A bar’s identity is a development that takes time. That’s why a brand-new venue is such a beautiful thing. Just showing up and grabbing a seat makes you feel like you’re part of the process.
It was close to midnight when I stumbled upon Industry Alley, a budding young bar nestled in the Cedars, near Club Los Rieles and Absinthe Lounge. Once my companion and I claimed a spot at the shiny, zinc-topped bar, the bearded bartender, Ben, told us that Industry Alley doesn’t have a cocktail menu, but that he’d be happy to make just about anything. I glanced around. The patrons seemed a good mix—attractive couples and solo old men, bar industry folks and neighborhood wanderers—and the drinks in front of them were equally diverse, from beers to multi-ingredient cocktails.
[inline_image id=”1″ align=”r” crop=”tall”]“What’s the best thing you can make?” I asked.
“Not to toot my own horn, but I make a lot of best things,” Ben said. A quick interview on our preferences soon had him mixing a Sazerac for my whiskey-loving friend and a dry, sour Jasmine for me.
Ben’s fellow bartender, a petite woman, looked skeptical. “I can’t make a Sazerac without a torch,” she said, laughing when he whipped out a dainty red lighter.
As my companion enjoyed his Sazerac, I basked in Industry Alley’s sense of newness. It’s low-lit and stripped-down, replete with corrugated metal. The venue is split into two rooms. One contains the bar, a cozy corner nook, and a smattering of tables. The other is a retro dive-lover’s paradise with neon beer signs, pool tables, pinball machines, and arcade games. Eventually, the siren song of the games was too strong. We abandoned the bartenders and their manager, Mike, just as the three took shots together—“staff meeting,” Mike called it.
The second room of the bar was particularly clean and quiet. It felt like a dive bar that hadn’t been “dived” into yet. After we’d burned a few quarters on Cruis’n World, we moved on to pool. Amid much profanity and dusts of blue chalk, I eventually triumphed by a single ball. I promptly retired from all competition, and my friend stomped over to one of the pinball games.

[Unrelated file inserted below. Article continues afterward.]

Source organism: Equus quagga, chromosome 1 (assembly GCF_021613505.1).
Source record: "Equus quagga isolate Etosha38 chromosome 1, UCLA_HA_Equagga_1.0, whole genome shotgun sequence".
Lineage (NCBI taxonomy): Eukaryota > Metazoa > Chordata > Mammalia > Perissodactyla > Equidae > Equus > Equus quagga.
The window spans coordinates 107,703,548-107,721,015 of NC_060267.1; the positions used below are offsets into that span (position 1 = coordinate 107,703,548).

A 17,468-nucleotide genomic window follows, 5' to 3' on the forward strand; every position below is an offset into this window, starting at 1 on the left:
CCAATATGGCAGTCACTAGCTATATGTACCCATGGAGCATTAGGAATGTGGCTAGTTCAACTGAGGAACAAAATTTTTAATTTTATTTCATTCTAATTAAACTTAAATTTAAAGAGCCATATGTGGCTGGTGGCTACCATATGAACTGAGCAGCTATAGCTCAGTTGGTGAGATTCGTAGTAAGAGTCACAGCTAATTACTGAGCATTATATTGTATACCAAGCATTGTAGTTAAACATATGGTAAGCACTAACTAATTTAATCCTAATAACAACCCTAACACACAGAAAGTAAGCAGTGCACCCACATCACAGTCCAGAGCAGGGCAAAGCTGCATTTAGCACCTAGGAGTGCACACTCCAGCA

While he pinballed, I returned to the bar and struck up a conversation with Mike, the manager. He told me that Industry Alley opened on August 20 and is owned by Charlie Papaceno, the “godfather of cocktails” and former co-owner of Windmill Lounge.
When asked if Industry Alley is a dive in the making, Mike told me that “neighborhood bar” is more accurate.
“A bar can’t be a dive for 20 or 25 years,” he said. “Plus, we actually have windows.”
Mike also assured me they have no intention of going down the “cocktail rabbit hole.” The bartenders pride themselves on their drink-crafting capabilities but have no qualms about serving up a beer and a shot.
“Except Jäger shots,” Mike said. Why? “Because Jäger is bad,” a woman dressed all in black called out. I conceded that Jäger shots usually spell disaster, then asked the lady if she was already a regular. “I was counting the seconds till this place opened,” she said. Was it all she’d hoped for? “Everything and more,” she said.
Meanwhile, my friend returned from his pinball game, announcing that he’d set the high score. Though, come to think of it, he may have been the first person ever to play it.